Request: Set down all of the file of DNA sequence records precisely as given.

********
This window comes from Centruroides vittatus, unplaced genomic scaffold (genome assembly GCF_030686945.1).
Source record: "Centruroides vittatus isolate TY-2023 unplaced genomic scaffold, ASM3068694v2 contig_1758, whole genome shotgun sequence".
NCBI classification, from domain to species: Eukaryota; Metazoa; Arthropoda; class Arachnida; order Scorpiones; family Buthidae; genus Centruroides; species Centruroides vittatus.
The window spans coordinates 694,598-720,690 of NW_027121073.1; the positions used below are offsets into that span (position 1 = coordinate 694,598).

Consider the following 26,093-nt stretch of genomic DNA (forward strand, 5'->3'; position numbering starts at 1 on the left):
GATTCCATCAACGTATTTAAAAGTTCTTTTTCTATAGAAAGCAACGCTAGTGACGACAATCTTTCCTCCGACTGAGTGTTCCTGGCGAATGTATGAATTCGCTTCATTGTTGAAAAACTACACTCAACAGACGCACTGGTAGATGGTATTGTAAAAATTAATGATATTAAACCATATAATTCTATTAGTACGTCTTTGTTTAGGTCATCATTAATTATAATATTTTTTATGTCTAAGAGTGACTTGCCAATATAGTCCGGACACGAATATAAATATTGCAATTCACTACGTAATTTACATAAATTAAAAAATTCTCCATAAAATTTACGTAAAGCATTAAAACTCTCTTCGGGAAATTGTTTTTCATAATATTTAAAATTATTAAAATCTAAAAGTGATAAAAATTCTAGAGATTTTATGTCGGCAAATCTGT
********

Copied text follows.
This window comes from Centruroides vittatus, unplaced genomic scaffold (genome assembly GCF_030686945.1).
Source record: "Centruroides vittatus isolate TY-2023 unplaced genomic scaffold, ASM3068694v2 contig_1758, whole genome shotgun sequence".
NCBI classification, from domain to species: Eukaryota; Metazoa; Arthropoda; class Arachnida; order Scorpiones; family Buthidae; genus Centruroides; species Centruroides vittatus.
The window spans coordinates 694,598-720,690 of NW_027121073.1; the positions used below are offsets into that span (position 1 = coordinate 694,598).

Consider the following 26,093-nt stretch of genomic DNA (forward strand, 5'->3'; position numbering starts at 1 on the left):
GATTCCATCAACGTATTTAAAAGTTCTTTTTCTATAGAAAGCAACGCTAGTGACGACAATCTTTCCTCCGACTGAGTGTTCCTGGCGAATGTATGAATTCGCTTCATTGTTGAAAAACTACACTCAACAGACGCACTGGTAGATGGTATTGTAAAAATTAATGATATTAAACCATATAATTCTATTAGTACGTCTTTGTTTAGGTCATCATTAATTATAATATTTTTTATGTCTAAGAGTGACTTGCCAATATAGTCCGGACACGAATATAAATATTGCAATTCACTACGTAATTTACATAAATTAAAAAATTCTCCATAAAATTTACGTAAAGCATTAAAACTCTCTTCGGGAAATTGTTTTTCATAATATTTAAAATTATTAAAATCTAAAAGTGATAAAAATTCTAGAGATTTTATGTCGGCAAATCTGT